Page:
It has a 4,300mAh battery cell that Samsung says should last all-day and well into the night, although we’ll need to spend much more time with the smartphone to assess those claims. When it does run our of juice, the Galaxy Note 10+ supports speedy 45W wired charging which Samsung claims can refill the handset with enough power to last an entire day in 30 minutes. That’s seriously impressive and almost stands toe-to-toe with the Warp Charging included with the OnePlus 7 Pro, which has been almost unmatched since its introduction earlier this year.

If you’re not willing to cough-up for a 45W wired charger, Samsung still includes a 25W fast wired charger in the box, which should be plenty for those who leave their smartphone charging overnight. The Galaxy Note 10+ also supports 15W fast wireless charging pads, too.

Elsewhere, Note 10+ includes sound tuned by AKG, which is plenty loud enough to enjoy a YouTube video without headphones, Wireless PowerShare – which allows you to charge Galaxy Buds or any other Qi-compatible gadget by placing it on the back of the handset, IP68 water and dust resistance, and support for Wi-Fi 6, which means you’re future-proofed as your home and work router are upgraded in the coming years.

Samsung Galaxy Note 10 Plus review {focus_keyword} Samsung Galaxy Note 10+ review (early verdict): the no-compromise Note - T3 missing image

(Image credit: Samsung)

But the Galaxy Note 10+ has also lost a feature that was included on its predecessor. Yes, it’s true – after years of roundly mocking Apple and other rivals for dropping the audio port, Samsung has ditched the once-ubiquitous connector. The company says it removed the port because it needed the space inside the handset to squeeze more battery life into the new svelte frame. OnePlus has used a similar excuse in the past.

We’ll thoroughly test the battery life in our full, in-depth review to see if that argument holds any water… but in the meantime, the missing port is so common these days that you’re unlikely to be phased. In the box, Samsung will throw-in a pair of USB-C wired AKG headphones, but no dongle. Of course, this can be bought separately from the Samsung Store, but the additional purchase is likely to frustrate people with wired 3.5mm headphones they’re reticent to ditch for a new phone.

{focus_keyword} Samsung Galaxy Note 10+ review (early verdict): the no-compromise Note - T3 missing image

(Image credit: Samsung )

Samsung Galaxy Note 10+ review: Our Early Verdict

In a nutshell, the Galaxy Note 10+ is the no-compromise option in Samsung’s new flagship Note series – it’s a behemoth with a whopping 6.8-inch AMOLED display that packs 12GB of RAM and can hold up to 1.5TB of storage when coupled with the right microSD card. Unlike the smaller Note 10, it also boasts the new DepthVision system that’s tipped to play a significant role in AR applications going forward, not to mention the plethora of other photography options available on the handset – from ultra-wide, to Live Focus photos and videos, and optical zoom.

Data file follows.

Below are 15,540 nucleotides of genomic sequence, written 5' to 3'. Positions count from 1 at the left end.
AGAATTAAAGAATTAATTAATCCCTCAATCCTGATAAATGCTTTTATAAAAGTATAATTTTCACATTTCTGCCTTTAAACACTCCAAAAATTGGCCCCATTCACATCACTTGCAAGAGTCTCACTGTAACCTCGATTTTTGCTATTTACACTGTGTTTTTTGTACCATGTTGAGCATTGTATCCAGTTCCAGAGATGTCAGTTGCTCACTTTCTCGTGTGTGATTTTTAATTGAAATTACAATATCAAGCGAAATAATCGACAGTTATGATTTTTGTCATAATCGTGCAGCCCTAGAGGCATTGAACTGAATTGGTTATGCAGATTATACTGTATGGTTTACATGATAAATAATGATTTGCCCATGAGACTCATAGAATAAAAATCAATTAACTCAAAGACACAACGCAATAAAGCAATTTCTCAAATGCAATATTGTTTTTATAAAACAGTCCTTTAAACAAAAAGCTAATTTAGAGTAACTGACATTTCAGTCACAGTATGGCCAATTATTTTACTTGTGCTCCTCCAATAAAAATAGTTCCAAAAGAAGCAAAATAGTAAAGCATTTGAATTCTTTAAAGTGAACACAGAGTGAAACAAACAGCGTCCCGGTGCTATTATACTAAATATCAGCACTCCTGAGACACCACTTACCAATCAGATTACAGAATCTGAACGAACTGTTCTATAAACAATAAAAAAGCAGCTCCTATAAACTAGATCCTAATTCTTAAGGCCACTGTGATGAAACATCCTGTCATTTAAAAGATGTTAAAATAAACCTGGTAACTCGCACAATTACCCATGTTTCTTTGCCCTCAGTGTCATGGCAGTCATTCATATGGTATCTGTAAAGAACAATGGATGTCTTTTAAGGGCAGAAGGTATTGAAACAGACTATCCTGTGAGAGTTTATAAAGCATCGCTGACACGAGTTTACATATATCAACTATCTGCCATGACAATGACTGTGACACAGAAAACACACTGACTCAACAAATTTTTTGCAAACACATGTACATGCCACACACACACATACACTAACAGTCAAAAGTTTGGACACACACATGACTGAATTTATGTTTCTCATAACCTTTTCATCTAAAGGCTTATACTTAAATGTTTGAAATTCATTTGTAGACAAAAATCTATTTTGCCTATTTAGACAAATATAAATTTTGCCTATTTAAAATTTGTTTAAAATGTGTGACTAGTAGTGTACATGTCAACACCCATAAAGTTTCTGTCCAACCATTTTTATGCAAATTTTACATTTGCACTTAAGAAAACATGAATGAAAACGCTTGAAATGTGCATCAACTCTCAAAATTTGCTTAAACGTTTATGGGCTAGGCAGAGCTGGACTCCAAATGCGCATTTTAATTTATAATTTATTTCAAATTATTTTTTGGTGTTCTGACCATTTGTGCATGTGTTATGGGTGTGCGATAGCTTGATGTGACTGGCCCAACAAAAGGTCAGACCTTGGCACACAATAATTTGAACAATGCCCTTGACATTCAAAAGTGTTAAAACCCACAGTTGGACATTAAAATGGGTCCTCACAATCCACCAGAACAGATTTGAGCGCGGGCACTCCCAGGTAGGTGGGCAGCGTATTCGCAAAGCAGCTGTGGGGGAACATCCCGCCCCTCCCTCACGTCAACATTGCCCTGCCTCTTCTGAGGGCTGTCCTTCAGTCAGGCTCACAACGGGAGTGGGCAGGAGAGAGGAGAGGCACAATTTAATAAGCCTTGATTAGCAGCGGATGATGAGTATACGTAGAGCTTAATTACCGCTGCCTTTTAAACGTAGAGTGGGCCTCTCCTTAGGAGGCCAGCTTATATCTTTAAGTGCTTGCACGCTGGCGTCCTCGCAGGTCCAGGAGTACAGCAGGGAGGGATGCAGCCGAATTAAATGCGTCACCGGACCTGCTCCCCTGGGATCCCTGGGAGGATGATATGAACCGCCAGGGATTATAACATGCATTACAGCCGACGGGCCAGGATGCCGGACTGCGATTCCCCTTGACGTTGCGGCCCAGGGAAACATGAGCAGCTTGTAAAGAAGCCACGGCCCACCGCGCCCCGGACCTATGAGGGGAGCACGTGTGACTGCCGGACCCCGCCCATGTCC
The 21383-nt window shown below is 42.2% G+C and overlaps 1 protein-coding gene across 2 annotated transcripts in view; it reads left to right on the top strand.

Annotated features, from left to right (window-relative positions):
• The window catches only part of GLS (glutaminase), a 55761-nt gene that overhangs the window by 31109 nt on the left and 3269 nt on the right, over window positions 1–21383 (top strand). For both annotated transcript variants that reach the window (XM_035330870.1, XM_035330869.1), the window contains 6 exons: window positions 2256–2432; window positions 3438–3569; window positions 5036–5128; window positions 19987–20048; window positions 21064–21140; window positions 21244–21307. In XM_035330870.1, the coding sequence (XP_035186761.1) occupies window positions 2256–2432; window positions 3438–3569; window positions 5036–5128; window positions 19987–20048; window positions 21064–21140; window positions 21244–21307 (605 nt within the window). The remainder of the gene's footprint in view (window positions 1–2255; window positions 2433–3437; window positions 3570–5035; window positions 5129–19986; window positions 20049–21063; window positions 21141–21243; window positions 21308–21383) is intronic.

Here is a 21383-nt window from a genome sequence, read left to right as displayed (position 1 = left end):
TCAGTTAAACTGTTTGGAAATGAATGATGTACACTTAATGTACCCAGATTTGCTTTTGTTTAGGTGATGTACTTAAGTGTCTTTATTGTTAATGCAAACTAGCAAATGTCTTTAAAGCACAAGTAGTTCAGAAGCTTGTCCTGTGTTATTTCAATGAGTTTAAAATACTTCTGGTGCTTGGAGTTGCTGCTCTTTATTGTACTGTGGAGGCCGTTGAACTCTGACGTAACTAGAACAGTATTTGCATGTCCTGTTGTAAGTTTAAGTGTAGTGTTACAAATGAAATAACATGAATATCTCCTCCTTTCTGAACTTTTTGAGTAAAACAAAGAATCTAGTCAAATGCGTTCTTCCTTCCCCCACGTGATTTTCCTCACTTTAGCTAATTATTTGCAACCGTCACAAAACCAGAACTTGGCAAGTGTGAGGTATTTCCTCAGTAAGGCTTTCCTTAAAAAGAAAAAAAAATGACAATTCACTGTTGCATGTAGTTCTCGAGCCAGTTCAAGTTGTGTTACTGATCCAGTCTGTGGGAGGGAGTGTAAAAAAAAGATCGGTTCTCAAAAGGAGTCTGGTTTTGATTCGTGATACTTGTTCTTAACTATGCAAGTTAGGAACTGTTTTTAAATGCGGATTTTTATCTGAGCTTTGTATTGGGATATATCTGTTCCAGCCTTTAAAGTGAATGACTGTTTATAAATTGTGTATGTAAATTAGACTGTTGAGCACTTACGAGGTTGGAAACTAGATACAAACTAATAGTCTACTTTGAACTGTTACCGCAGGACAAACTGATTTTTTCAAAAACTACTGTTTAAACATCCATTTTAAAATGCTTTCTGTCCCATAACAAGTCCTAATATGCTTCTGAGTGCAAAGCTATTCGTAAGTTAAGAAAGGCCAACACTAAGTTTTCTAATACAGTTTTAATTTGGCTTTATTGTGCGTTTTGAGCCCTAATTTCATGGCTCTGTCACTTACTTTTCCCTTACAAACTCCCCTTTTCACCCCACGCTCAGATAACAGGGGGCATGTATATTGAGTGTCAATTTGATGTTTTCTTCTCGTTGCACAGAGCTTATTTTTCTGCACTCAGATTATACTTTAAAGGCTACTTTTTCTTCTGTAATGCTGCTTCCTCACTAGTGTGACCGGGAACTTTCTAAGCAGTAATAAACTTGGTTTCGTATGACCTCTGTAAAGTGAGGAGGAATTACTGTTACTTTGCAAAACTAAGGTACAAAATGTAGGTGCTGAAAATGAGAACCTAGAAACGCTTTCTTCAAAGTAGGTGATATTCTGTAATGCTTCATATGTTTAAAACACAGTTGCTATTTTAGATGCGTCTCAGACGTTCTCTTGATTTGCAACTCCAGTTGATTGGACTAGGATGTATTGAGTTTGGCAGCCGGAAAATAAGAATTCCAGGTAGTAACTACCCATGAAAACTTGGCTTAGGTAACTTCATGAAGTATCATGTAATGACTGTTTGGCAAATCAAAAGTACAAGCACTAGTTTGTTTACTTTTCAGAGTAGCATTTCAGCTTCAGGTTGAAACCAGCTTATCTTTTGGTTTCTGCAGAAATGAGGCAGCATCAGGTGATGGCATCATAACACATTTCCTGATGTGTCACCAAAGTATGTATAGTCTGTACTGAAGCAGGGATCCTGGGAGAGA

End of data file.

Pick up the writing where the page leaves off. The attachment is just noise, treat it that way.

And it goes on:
It’s almost like Samsung looked at a list of headline features available on rival smartphones that could tempt away customers with older Notes from upgrading to the new model – and then systematically ticked-off every one of those capabilities.

Samsung even offers a version of the Galaxy Note 10+ with 5G for anyone who wants to take advantage of the next-generation network today, or would rather future-proof their new purchase for tomorrow.

That said, the no-compromise approach does have its drawbacks. The excesses result in a smartphone that’s pretty unwieldy and gives you the appearance of someone recreating a Dom Jolly sketch each and every time you answer a call. The gorgeous 6.8-inch screen, while brilliant for catching up on some Netflix, rules out ever being able to use the phone comfortably one-handed on-the-move.

Just as eating every chocolate in a Christmas tin of Quality Street means you won’t miss out on anything – but might leave you feeling like ignorance would’ve been better for your bowels, the overindulgence of the Galaxy Note 10+ that can hamper the overall experience at times.

Make no mistake, this is a phenomenally impressive flagship that won’t disappoint those who want the absolute best Samsung Galaxy Note money can buy… but for us, the more compact Note 10 is still a better buy for the vast majority of people.

Samsung Galaxy Note 10+ review: News, Updates

Since we published our Galaxy Note 10+ review, some new details about the Samsung handset have emerged. We’ll keep you posted about all of the latest updates here, in case they change how you feel about the handset…

August 13, 2019: Samsung has now confirmed that Galaxy Note 10+ will only ship with a USB-C to USB-C cable in the box – not the USB-C to USB A that it shipped with the Galaxy Note 9. What does that mean? Well, if you don’t have a laptop or desktop computer with a USB-C port handy – you’re going to struggle to connect your shiny new Samsung-branded phone to it. It also means you’re not going to be able to connect the charging cable to any old USB-A wall plug that you’ve likely got sat around from various previous purchases. It’s not a dealbreaker, but it might mean you’re keen to add a separate cable or adapter to your basket at check-out.